Graph algorithms provide the means to understand, model and predict complicated dynamics such as the flow of resources or information, the pathways through which contagions or network failures spread, and the influences on and resiliency of groups.

This blog series is designed to help you better leverage graph analytics and graph algorithms so you can effectively innovate and develop intelligent solutions faster.

Learn about graph algorithms in Neo4j, including the shortest path between nodes.

Last week we looked at the Neo4j Graph Algorithms library and how it is used on your connected data to gain new insights more easily within Neo4j.

This week we begin our exploration of pathfinding and graph search algorithms. These algorithms start at a node and expand relationships until the destination has been reached. Pathfinding algorithms do this while trying to find the cheapest path in terms of number of hops or weight whereas search algorithms will find a path that might not be the shortest.

We’ll start with the Shortest Path algorithm, which calculates the shortest weighted path between a pair of nodes.

About Shortest Path


Shortest Path is used for finding directions between physical locations, such as driving directions. It’s also used to find the degrees of separations between people in social networks as well as their mutual connections.

The Shortest Path algorithm calculates the shortest (weighted) path between a pair of nodes.

In this category, Dijkstra’s algorithm is the most well known. It is a real-time graph algorithm, and is used as part of the normal user flow in a web or mobile application.

Pathfinding has a long history and is considered to be one of the classical graph problems; it has been researched as far back as the 19th century. It gained prominence in the early 1950s in the context of alternate routing, that is, finding the second shortest route if the shortest route is blocked.

Edsger Dijkstra came up with his algorithm in 1956 while trying to show off the new ARMAC computers. He needed to find a problem and a solution that people not familiar with computing would be able to understand, and he designed what is now known as Dijkstra’s algorithm. He later implemented it for a slightly simplified transportation map of 64 cities in the Netherlands.

When Should I Use Shortest Path?


    • Finding directions between physical locations. This is the most common usage, and web mapping tools such as Google Maps use the shortest path algorithm, or a variant of it, to provide driving directions.
    • Social networks use the algorithm to find the degrees of separation between people. For example, when you view someone’s profile on LinkedIn, it will indicate how many people separate you in the connections graph, as well as listing your mutual connections.
TIP: Dijkstra does not support negative weights. The algorithm assumes that adding a relationship to a path can never make a path shorter – an invariant that would be violated with negative weights.

Shortest Path Example


Let’s calculate Shortest Path on a small dataset.

The following Cypher statement creates a sample graph containing locations and connections between them.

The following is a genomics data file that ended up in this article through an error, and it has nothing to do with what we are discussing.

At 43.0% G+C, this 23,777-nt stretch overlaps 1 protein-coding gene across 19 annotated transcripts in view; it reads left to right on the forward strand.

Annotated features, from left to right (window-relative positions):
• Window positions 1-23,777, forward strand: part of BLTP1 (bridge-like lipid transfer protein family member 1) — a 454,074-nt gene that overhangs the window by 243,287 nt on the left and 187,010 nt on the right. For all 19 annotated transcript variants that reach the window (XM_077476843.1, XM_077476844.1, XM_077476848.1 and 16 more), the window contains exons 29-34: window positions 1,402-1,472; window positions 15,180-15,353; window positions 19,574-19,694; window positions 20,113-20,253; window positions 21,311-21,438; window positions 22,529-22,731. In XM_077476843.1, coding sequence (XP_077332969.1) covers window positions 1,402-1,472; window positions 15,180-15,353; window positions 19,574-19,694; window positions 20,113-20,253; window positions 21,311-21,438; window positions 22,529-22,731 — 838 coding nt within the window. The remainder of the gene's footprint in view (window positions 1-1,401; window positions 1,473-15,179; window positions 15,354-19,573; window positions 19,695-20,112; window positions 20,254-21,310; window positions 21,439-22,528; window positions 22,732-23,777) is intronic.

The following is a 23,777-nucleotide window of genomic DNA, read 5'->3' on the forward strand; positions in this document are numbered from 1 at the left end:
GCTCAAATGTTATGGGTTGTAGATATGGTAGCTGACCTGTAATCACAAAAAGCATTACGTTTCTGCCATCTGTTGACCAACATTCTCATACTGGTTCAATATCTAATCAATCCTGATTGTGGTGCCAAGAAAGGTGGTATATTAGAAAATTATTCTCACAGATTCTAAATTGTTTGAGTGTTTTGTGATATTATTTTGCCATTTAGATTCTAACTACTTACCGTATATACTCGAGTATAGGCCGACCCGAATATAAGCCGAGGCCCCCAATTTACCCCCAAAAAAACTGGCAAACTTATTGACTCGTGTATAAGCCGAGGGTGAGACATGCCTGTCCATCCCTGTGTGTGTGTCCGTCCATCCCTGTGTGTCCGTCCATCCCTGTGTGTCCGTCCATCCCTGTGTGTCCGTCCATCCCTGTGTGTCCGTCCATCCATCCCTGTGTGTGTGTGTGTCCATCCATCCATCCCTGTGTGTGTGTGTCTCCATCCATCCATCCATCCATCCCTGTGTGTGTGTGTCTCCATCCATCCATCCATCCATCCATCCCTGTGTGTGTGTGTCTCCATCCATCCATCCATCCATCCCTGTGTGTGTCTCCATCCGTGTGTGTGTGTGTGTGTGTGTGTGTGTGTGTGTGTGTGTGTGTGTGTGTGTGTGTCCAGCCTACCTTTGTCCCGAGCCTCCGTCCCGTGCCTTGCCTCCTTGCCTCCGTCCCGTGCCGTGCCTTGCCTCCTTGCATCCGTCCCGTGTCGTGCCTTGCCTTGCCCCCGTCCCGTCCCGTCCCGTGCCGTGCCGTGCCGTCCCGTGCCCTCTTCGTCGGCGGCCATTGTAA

MERGE (a:Loc {name:"A"}
MERGE (b:Loc {name:"B"}
MERGE (c:Loc {name:"C"}
MERGE (d:Loc {name:"D"}
MERGE (e:Loc {name:"E"}
MERGE (f:Loc {name:"F"}
MERGE (a)-[:ROAD {cost:50}]->(b)
MERGE (a)-[:ROAD {cost:50}]->(c)
MERGE (a)-[:ROAD {cost:100}]->(d)
MERGE (b)-[:ROAD {cost:40}]->(d)
MERGE (c)-[:ROAD {cost:40}]->(d)
MERGE (c)-[:ROAD {cost:80}]->(e)
MERGE (d)-[:ROAD {cost:30}]->(e)
MERGE (d)-[:ROAD {cost:80}]->(f)
MERGE (e)-[:ROAD {cost:40}]->(f);




Now we can run the Shortest Path algorithm to find the shortest path between A and F.

Execute the following query.

MATCH (start:Loc{name:"A"}), (end:Loc{name:"F"})
CALL algo.shortestPath.stream(start, end, "cost")
YIELD nodeId, cost
MATCH (other:Loc) WHERE id(other) = nodeId
RETURN other.name AS name, cost




The quickest route takes us from A to F, via C, D, and E, at a total cost of 160:

    • First, we go from A to C, at a cost of 50.
    • Then, we go from C to D, for an additional 40.
    • Then, from D to E, for an additional 30.
    • Finally, from E to F, for a further 40.

Conclusion

We’ve covered the first in our list of pathfinding algorithms, Shortest Path. Next week we’ll continue our examination of pathfinding algorithms with a look at the Single Shortest Path algorithm, using examples from Neo4j, the world’s leading graph database.


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About the Author

Mark Needham & Amy E. Hodler , Neo4j

Mark Needham & Amy E. Hodler Image

Mark Needham is a Support Engineer for Neo4j. He also blogs about software development at markhneedham.com.

Amy is the Analytics and AI Program Manager at Neo4j. She believes a thriving graph ecosystem is essential to catalyze new types of insights. Accordingly, she helps ensure Neo4j partners are successful. In her career, Amy has consistently helped teams break into new markets at startups and large companies including EDS, Microsoft, and Hewlett-Packard (HP). She most recently comes from Cray Inc., where she was the analytics and artificial intelligence market manager.Amy has a love for science and art with an extreme fascination for complexity science and graph theory. When the weather is good, you’re likely to find her cycling the passes in beautiful Eastern Washington.


1 Comment

ming says:

is it to find shortestpath according to the attribute of a path?

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